Like most religions, The Church of Jesus Christ of Latter-Day Saints has many rituals. We discussed a few in part one and in part two I will present a few more. Rituals are specific things or actions members do for their religion. Rituals can span from something each member does personally or the whole church does together. In this article, we will look at sacrament, tithing, and prayer.
Like many churches, The Church of Jesus Christ of Latter-Day Saints holds weekly religious meetings each Sunday. The sacrament meeting includes all members. Though anyone may join the meeting. During this meeting, several people from the audience will give talks but the meeting is named after the ritual performed during this meeting called the sacrament.
The sacrament represents the breaking of bread and wine Christ did on his last Passover with his disciples. The bread represents the body of Christ, while the water represents his blood. By taking the sacrament the members remember Christ and remember their baptism and the promises to follow Christ.
The sacrament starts with a song the congregation sings while older young men around 16 or older break bread into pieces on trays. When they have finished and the song ends, one of the young men says a specific prayer found in The Book of Mormon. At the end of the prayer, the older young men give the bread trays to younger young men around 12 or older. These young men take the trays and pass them around to the congregation.
After passing the bread to all who want it, the young men return the trays to the older young men. Then they repeat the process from the prayer to passing out with the water. The prayer over the water is slightly different but can also be found in The Book of Mormon. They pass the water in little cups, already prepared with water before the meeting.
Granted changes have been made for the COVID pandemic. Still the concept of what happens stayed the same. The bread and water represent Christ and his sacrifice for us. Specific prayers are said over the bread and water. Then the young men pass it to the congregation. This ritual happens weekly.
Most churches you enter will ask for money. They use this money in various ways. Members of The Church of Jesus Christ of Latter-Day Saints give money quietly. They call it tithing. For members to be considered in good standing with their church they need to pay a full tithing.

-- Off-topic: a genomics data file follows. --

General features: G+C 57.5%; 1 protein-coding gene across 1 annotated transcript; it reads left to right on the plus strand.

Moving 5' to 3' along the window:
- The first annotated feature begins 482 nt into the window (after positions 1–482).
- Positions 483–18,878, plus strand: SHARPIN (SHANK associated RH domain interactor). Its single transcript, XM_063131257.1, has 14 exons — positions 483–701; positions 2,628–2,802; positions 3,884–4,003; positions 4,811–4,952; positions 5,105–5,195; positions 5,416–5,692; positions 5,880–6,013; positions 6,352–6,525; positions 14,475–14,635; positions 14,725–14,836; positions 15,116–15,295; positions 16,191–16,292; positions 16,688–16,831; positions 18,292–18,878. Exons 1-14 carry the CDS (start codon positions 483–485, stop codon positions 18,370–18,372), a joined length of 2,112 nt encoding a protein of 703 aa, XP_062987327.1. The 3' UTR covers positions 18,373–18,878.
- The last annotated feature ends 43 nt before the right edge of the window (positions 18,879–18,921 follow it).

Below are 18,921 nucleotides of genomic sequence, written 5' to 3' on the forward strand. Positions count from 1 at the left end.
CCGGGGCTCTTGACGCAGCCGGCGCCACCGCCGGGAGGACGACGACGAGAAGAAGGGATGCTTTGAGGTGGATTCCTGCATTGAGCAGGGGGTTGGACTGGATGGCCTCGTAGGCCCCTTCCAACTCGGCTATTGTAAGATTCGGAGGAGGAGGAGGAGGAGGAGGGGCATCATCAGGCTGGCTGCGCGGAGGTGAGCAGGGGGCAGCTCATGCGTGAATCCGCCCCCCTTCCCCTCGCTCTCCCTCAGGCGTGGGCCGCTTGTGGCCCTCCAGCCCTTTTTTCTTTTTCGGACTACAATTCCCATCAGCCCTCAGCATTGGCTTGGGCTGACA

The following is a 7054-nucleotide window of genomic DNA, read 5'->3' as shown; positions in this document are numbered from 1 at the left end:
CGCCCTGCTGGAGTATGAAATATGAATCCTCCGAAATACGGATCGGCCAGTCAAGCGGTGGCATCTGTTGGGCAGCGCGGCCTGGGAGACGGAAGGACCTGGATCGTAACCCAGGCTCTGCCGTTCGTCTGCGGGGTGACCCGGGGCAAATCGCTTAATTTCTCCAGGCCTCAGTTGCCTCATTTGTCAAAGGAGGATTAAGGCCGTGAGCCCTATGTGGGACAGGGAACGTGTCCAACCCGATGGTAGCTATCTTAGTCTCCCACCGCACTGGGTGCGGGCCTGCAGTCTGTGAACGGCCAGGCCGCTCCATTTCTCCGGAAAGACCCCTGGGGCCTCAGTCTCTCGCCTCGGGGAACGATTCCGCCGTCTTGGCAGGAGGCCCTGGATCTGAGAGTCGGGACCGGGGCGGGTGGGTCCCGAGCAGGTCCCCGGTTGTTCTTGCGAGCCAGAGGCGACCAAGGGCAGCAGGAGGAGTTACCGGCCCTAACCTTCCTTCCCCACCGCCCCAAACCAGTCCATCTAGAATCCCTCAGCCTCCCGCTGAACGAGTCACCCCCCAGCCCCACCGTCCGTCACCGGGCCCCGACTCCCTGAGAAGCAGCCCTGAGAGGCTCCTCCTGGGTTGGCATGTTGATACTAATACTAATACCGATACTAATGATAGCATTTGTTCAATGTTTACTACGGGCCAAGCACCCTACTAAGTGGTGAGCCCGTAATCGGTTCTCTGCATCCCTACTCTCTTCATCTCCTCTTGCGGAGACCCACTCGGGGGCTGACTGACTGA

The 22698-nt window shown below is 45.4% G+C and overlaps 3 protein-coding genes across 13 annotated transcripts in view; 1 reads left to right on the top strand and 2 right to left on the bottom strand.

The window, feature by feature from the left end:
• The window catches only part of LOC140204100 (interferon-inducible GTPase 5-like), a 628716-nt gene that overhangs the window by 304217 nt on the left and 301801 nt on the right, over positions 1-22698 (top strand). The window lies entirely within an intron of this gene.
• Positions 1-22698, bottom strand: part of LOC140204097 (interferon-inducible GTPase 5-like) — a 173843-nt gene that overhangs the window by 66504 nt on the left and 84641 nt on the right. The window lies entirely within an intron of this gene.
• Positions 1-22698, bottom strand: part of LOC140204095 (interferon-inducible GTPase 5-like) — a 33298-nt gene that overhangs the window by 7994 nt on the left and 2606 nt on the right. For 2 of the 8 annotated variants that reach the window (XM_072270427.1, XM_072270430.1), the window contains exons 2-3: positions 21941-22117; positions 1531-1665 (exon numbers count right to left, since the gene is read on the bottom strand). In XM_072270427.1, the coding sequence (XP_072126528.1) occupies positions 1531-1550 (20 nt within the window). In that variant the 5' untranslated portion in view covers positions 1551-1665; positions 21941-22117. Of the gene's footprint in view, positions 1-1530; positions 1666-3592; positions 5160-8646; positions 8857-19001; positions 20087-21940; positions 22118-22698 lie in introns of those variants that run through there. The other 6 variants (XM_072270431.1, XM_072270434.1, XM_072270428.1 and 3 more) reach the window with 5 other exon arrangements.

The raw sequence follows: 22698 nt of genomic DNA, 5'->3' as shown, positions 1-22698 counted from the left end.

For tithing, members pay 10% of their increase or paycheck. Basically, if a member made 100 dollars, the member would give 10 dollars to the church. They can pay tithing directly to the bishop, the leader of the congregation, or online through the church website.
The money goes to pay for upkeep or new church buildings, and temples, or to help others. The Church of Jesus Christ of Latter-Day Saints uses these funds and others to help others and grow their church.
Prayer is not specific to the Church of Jesus Christ of Latter-Day Saints. Many religions include a type of prayer. I included this as a ritual since members consider prayer as a way to communicate with their God. Leaders encourage members to pray at least morning and night by themselves and with their families. Furthermore, leaders encourage members to keep a prayer in their heart, or always turn to God during the day.
All members including the youngest that can speak give prayers in meetings and possibly in homes. Most prayers start out addressing God, calling him Heavenly Father. They then thank Him for the blessings received and ask for anything needed. They close with “In the name of Jesus Christ, Amen”. Each prayer should be different, except when specified as in sacrament and baptism.
Through these rituals, members of The Church of Jesus Christ of Latter-Day Saints feel closer to their God. With sacrament, they remember Him more. Tithing gives them a way to help their church and others. Finally, prayer gives them a way to communicate with their God and help them feel closer to him. These rituals help members live close to their God on a daily basis.